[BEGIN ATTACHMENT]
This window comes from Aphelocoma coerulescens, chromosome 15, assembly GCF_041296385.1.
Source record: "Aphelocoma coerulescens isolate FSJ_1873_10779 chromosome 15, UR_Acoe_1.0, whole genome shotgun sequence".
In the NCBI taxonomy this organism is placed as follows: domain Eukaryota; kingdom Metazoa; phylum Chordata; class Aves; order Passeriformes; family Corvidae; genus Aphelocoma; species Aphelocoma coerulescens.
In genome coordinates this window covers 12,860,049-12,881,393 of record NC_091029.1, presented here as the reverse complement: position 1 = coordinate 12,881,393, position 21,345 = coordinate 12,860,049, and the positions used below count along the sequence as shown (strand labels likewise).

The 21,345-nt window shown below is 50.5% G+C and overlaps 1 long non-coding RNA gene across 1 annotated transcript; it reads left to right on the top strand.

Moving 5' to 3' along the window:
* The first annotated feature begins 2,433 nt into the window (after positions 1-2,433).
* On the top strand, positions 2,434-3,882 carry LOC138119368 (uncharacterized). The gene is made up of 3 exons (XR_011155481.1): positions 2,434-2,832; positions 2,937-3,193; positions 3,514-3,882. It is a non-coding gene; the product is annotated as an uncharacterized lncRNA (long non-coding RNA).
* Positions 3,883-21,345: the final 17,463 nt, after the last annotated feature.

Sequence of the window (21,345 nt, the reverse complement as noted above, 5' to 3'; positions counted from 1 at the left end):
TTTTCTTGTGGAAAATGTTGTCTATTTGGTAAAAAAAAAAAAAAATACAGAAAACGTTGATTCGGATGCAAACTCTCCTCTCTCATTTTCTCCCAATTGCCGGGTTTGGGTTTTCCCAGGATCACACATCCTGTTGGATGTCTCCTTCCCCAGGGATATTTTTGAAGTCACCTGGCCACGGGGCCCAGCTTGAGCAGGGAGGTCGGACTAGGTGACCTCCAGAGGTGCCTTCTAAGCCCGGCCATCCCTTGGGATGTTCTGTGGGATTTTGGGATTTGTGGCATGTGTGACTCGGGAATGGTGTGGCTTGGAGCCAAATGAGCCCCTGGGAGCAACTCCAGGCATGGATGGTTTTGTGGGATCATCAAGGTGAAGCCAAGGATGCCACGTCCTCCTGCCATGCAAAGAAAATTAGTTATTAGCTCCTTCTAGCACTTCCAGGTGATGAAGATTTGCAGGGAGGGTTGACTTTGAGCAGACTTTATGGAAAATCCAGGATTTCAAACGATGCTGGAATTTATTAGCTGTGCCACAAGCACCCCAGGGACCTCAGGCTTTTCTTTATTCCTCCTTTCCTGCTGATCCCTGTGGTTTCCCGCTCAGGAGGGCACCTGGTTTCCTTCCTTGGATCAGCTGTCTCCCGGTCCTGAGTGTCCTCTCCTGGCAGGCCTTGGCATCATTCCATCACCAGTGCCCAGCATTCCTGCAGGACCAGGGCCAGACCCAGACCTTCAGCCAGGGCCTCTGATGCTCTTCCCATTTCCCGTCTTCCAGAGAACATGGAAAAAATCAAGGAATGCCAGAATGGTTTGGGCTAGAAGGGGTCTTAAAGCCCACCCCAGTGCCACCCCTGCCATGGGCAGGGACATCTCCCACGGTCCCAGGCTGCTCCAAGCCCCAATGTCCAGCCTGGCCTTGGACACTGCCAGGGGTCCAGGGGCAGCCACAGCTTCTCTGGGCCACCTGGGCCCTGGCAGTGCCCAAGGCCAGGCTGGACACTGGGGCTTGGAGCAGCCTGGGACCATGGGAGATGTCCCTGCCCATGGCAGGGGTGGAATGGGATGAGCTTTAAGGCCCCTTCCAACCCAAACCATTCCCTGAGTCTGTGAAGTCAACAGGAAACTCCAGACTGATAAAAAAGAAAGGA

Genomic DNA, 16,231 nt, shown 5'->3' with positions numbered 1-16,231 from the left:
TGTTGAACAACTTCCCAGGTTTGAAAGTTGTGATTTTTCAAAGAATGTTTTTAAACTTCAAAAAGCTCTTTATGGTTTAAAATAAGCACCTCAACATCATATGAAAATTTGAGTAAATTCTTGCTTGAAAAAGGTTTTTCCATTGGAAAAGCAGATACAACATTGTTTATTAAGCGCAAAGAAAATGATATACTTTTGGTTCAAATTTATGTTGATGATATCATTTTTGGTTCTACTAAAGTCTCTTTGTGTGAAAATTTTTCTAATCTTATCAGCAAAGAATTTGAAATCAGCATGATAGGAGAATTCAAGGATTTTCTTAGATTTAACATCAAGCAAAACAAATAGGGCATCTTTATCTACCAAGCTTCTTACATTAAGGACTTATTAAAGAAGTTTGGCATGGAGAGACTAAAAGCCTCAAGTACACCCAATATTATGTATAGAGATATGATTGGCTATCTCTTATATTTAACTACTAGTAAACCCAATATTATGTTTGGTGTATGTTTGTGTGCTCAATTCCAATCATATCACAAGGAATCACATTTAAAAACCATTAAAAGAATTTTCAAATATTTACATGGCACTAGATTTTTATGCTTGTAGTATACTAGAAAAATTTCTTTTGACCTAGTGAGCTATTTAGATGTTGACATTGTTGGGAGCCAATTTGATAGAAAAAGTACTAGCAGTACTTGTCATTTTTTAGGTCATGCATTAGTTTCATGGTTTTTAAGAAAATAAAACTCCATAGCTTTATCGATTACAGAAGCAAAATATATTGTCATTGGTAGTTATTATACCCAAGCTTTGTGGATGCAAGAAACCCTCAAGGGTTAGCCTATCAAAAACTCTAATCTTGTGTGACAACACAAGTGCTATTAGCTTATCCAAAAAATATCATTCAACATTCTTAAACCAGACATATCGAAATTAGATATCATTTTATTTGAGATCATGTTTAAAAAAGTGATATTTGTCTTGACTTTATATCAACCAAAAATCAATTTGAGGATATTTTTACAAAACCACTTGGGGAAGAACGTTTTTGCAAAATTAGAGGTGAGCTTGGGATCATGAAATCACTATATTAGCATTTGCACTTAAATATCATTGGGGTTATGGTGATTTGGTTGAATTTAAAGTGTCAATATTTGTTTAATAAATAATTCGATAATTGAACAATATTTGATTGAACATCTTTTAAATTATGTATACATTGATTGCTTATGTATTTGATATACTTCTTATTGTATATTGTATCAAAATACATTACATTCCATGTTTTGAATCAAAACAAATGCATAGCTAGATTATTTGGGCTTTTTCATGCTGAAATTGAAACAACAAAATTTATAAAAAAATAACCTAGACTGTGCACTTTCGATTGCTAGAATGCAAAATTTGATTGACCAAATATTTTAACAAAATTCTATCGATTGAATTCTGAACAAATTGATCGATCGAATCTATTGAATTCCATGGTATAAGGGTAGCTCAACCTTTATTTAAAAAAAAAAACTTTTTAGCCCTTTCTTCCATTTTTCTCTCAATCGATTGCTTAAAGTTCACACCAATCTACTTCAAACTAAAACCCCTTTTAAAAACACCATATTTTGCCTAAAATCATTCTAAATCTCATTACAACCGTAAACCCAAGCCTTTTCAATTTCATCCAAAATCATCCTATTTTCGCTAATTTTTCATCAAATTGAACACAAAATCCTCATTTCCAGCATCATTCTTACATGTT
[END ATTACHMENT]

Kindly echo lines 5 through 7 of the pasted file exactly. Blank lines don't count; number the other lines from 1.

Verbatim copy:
The 21,345-nt window shown below is 50.5% G+C and overlaps 1 long non-coding RNA gene across 1 annotated transcript; it reads left to right on the top strand.

Moving 5' to 3' along the window:
* The first annotated feature begins 2,433 nt into the window (after positions 1-2,433).